The Hawkeye M77 is a tack-driver, no doubt about it…it’s one of the most accurate .300 Win Mag rifles I’ve ever owned. If I did my best, shooting over a rolled-up sleeping bag, over the hood of my SUV, at 100-yards, I could easily place 3-rds under an inch all day long…and some of my groups were hovering right around 3/4 of an inch. That’s match-grade accuracy – it’s more than good enough for “sniper” work, too. Let’s face facts, I’m sure you’ve read about sniper rifles, that can place their shoots under half an inch, and some claim better than that. However, that kind of shooting isn’t done all the time or every day, either. There’s one particular gun writer, who is a legend in his own mind, and I won’t mention his name. However, he is, without a doubt, the best rifle (and handgun) shooter who ever lived, or who will ever live. I’m sure he can place 3 round into one single hole, at 100-yards all day long, while drinking wine, eating cheese and standing on his head. Sorry, I can’t do that well – and I’ve been shooting for more than 45 years now. I’ve shot high-power rifle competition in the past – I had good days where I’d walk away the winner, and the next day, someone else would beat the pants off me. So, if you think by going out and spending thousands and thousands of dollars for a sniper rifle, you’re gonna be able to shoot one-hole groups all the time, every single day – you’re only kidding yourself. I’ve found, that if I do my part, and I have the right rifle and right load, I can hit what I’m aiming at. Again, there are a lot of things to consider in any sort of long-range shooting. You have to take into account the wind, and not just the wind at the muzzle of your rifle – you’ve got to be able to read the wind where you target is and everything in between, too. You’ve got to have an accurate rifle and a good load, too – not to mention a good scope.
I don’t do a lot of handloading these days, and I limit myself to two chamberings in high-powered rifles – one is the good ol’ .30-06 and the other is the .300 Win Mag. With my experimenting over the years, I’ve come up with a good load, that shoots very accurate in any .300 Win Mag rifle I’ve put it through. Take all loading data for informational purposes only – what has worked in all my .300 Win Mag rifles, may not work in your rifles, and always build-up your load – start 10% below what I’m giving you. I’ve found that, the Hornady 180-gr SP Interlock .308 bullet, over 71-grains of IMR 4350 is a round that is hard to beat. I also use whatever empty brass I have on had – that has been full-length resized, and I put CCI Magnum Rifle primers in the cases. Over the past 10-12 years, every single .300 Win Mag rifle I’ve shot this ammo through, has proven to be a real winner, and the Ruger M77 Hawkeye was no exception. I’ve been able to equal the Black Hills Ammunition .300 Win Mag load, but I haven’t been able to beat it – even if I tried to tweak my load. So, if you hand load, you might want to try my formula, if you don’t hand load, then the Black Hills load is the way to go for the best accuracy around.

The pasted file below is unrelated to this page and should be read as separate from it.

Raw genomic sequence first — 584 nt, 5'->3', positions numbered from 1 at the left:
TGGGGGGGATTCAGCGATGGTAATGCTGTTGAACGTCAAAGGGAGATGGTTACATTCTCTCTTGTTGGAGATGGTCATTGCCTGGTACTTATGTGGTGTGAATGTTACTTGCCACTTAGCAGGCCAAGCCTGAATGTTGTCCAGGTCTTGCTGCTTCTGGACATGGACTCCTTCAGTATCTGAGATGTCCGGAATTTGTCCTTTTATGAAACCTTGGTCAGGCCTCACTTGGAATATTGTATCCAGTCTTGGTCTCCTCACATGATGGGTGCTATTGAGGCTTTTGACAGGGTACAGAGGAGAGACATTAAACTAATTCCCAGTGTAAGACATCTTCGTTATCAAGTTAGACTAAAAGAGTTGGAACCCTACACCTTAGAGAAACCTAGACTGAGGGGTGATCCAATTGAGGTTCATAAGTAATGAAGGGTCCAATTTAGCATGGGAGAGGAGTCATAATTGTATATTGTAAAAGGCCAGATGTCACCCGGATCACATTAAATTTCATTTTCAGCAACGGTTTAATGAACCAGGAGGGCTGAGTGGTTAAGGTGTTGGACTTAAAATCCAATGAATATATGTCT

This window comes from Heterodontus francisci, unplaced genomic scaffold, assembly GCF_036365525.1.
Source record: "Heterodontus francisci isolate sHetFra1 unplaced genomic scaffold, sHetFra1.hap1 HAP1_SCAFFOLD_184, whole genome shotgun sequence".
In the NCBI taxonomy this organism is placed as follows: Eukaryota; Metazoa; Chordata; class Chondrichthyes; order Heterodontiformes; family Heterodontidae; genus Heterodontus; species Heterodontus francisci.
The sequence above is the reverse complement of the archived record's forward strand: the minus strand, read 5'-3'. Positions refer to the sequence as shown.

You don’t have to spend a lot of money, to get a lot of gun these days. The Ruger M77 Hawkeye proves this. And, you can believe whatever you want, but gun writers do not get hand picked guns. I’ve had more than my share of lemons over the years, to know this. The Ruger M77 Hawkeye retails for $843 and can often be found discounted. If you top it with a good Nikon scope, we are looking at having a sniper accurate rifle and scope for under $1,000 and the stainless barrel and action, with the black synthetic stock only makes the gun that much more appealing in my book.
So, if you’re in the market for a good sniper-grade rifle, for the end of the world, or for big game hunting, the Ruger is worth a real close look in my book. Anytime I can take a factory gun, out of the box, and get groups that are under an inch, that’s a winner if you ask me. Don’t be fooled into thinking you have to spend a ton of money, to get a lot of gun – you don’t. Make no mistake, I’m not putting down expensive, custom-made rifles – they are a work or art. But you don’t have to spend a lot of money, to get a lot of gun – the Ruger M77 Hawkeye proves that. – SurvivalBlog Field Gear Editor Pat Cascio
JWR Adds: One key advantage of .300 Winchester Magnum over some of the other belted magnums is that since it uses .308 bore diameter bullets, you can handload armor piercing (AP), tracer, and incendiary ammunition, using pulled .30-06 or 7.62mm NATO projectiles. That provides great versatility.